It should be genuine to its nature and styles can be as wide as bush or urban pop (and yes, it can come very rarely, extremely rarely, in a hat).
As a child this author remembered “hat music” that was in the dad’s record collection and it didn’t impress. Then as an older kid along came local tracks like “I’ll be Gone” (Spectrum), “Gypsy Queen” (Country Radio), “Way Out west” (The Dingoes) and others that did make an impression. Maybe not labelled country at the time but the feel is unmistakable. And generally that is the way it is with much of likeable CM … it doesn’t get labelled. Songs like “Me and Bobby McGee”, “Take It Easy”, “ Dead Flowers” and others bordered around similar sounds and were in the same record collection as Sabbath and Purple. In brief, the list of “un-intended” country flavoured classics is a long one and covers decades. Some of the notable Australian ones over the years being, “Khe Sanh” (Chisel), “Oh No Not You Again” (Australian Crawl), “To Her Door” (Paul Kelly), all of which had country elements.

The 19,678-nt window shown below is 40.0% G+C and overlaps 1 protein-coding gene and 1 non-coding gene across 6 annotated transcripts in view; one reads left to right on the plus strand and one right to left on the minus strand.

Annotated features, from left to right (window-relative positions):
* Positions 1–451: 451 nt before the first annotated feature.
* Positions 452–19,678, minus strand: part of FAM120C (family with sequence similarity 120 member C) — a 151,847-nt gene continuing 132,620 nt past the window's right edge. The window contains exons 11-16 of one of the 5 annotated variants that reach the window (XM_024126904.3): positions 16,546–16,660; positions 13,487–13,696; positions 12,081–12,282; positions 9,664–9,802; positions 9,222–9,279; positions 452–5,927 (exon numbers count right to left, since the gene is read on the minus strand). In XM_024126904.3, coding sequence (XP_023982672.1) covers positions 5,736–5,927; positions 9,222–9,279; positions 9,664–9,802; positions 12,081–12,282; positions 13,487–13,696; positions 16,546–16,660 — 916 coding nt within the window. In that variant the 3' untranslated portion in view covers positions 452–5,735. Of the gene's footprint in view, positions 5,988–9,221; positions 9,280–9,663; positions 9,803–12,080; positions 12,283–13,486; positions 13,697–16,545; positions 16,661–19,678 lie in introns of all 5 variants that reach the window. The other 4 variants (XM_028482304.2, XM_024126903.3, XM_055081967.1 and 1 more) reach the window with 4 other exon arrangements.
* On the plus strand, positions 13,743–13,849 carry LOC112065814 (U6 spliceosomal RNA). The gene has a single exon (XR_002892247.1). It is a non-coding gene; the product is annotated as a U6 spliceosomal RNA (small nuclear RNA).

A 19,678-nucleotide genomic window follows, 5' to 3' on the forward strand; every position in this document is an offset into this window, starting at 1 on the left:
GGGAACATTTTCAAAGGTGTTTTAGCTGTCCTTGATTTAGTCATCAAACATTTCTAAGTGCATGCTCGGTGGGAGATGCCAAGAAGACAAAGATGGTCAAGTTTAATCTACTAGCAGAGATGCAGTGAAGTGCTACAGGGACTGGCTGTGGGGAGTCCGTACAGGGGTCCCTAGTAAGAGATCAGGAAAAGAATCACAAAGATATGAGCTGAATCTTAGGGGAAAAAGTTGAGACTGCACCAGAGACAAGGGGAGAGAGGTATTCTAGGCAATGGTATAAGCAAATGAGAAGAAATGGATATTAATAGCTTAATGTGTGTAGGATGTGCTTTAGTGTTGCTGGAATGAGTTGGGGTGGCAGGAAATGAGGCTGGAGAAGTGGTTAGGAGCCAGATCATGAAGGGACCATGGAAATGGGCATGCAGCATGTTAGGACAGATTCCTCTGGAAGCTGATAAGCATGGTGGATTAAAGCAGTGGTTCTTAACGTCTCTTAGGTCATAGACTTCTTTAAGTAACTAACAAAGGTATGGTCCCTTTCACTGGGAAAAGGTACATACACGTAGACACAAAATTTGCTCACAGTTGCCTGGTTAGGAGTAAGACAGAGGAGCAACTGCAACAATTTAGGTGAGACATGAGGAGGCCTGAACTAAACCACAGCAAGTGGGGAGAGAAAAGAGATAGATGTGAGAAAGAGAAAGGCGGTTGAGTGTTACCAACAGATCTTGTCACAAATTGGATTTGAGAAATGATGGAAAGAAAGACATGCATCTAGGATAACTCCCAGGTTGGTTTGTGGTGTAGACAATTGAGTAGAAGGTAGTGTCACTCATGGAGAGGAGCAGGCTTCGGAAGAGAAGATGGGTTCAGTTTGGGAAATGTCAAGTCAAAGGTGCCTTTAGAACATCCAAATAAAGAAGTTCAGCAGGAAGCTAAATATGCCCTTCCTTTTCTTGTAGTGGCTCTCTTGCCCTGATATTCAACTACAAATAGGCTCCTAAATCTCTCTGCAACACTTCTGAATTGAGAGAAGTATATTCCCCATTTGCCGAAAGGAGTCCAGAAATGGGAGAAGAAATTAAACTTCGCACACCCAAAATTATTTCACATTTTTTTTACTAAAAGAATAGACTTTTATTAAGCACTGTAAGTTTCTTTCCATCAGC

If it doesn’t come in a hat and have a label then the public will judge it on it’s own merits.
So why bring this subject up?
1. We had a new venue opening and as part of their brief they wanted an “ acoustic” option for a Thursday night that could feature once a month and something that not every other venue was doing and additionally could not be the same as an alternate acoustic night planned for other Thursdays (had to be free entry), and almost simultaneously, 2. Another venue best known for it’s high end DJ programme mentioned they were thinking of a CM programme and asked us what we think and could it work. That meant we had to consider it.
So, what did we think …
Well, maybe, if you present it (country music) (in Sydney) and don’t obviously label it, then they (the public) may come. Or at least, won’t leave, or deter them from attending that night.
It may provide venues with access to a market that they don’t otherwise tap into.
The acoustic nature (when stripped) sits in harmony with the hospitality offerings that a venue provides and as such does not pose operational obstacles (especially to food trade). It has the potential to enhance it, especially mid week.
Basically it is pleasant to the ear, melody based, acoustic guitar driven music or story telling for the mainstream public.